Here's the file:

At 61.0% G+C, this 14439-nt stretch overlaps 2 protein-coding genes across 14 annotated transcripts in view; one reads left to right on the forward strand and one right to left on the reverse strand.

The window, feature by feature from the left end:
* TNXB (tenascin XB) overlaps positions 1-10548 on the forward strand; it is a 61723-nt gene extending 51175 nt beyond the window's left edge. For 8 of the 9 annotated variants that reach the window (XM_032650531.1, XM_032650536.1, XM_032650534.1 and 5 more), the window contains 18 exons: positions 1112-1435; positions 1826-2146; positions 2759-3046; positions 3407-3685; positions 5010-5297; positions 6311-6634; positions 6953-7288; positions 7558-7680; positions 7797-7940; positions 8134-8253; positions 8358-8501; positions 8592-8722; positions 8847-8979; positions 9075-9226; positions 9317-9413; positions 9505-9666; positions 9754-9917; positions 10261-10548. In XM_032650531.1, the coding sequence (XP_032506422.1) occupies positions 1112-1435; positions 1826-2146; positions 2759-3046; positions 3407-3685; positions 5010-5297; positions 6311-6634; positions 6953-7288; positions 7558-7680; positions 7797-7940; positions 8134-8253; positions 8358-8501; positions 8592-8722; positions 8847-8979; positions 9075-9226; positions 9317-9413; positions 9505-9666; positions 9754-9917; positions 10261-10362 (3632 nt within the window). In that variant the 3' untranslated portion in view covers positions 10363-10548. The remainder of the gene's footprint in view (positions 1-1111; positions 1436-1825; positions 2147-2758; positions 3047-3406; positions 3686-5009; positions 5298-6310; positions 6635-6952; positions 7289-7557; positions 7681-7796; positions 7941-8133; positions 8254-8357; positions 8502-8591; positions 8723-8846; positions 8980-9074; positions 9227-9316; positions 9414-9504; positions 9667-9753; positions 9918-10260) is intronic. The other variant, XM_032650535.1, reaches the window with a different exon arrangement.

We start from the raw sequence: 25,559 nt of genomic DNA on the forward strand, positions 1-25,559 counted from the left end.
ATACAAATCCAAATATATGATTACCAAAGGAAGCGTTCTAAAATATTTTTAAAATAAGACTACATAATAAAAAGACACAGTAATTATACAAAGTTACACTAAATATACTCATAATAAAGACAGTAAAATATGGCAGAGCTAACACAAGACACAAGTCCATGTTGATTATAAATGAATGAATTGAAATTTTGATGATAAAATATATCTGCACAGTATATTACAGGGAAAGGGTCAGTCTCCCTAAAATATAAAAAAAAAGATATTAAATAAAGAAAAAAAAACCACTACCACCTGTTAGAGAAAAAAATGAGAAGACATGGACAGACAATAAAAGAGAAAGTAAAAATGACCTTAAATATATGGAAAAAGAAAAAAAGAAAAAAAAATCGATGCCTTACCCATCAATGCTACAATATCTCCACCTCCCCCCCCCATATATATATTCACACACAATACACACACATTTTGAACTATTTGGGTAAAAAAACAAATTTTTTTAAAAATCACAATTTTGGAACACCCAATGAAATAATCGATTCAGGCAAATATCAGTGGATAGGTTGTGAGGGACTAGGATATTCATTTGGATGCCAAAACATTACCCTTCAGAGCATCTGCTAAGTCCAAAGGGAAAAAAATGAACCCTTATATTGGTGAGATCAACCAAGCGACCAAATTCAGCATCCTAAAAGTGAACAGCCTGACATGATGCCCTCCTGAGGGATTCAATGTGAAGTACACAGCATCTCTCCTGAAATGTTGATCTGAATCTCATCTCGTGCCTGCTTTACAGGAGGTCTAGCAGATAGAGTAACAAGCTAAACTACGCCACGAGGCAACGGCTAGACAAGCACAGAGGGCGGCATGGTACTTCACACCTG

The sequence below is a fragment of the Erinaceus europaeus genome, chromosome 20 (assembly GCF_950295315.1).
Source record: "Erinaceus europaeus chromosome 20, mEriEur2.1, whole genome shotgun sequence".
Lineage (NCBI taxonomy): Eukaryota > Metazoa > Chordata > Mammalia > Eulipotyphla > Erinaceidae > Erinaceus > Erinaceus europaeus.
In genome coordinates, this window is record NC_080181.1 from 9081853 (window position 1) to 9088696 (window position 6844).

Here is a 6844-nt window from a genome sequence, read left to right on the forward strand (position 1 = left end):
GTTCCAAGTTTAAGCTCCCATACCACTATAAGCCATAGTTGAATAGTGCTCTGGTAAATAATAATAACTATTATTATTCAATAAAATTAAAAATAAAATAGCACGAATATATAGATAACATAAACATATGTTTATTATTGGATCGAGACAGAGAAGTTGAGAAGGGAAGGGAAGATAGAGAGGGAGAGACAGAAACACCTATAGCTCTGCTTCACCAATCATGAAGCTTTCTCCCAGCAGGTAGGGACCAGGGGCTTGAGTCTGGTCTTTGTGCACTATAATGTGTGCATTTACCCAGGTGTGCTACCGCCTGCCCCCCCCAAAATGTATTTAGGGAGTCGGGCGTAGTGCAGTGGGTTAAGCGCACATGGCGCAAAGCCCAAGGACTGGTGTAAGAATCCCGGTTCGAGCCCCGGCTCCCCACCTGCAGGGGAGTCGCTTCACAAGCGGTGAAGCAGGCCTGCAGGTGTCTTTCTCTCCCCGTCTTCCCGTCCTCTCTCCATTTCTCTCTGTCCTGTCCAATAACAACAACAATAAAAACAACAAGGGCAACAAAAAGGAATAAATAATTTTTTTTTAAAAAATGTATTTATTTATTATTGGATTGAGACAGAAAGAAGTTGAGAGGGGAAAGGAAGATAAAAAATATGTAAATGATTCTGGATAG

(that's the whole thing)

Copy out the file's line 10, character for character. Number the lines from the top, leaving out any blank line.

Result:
Here is a 6844-nt window from a genome sequence, read left to right on the forward strand (position 1 = left end):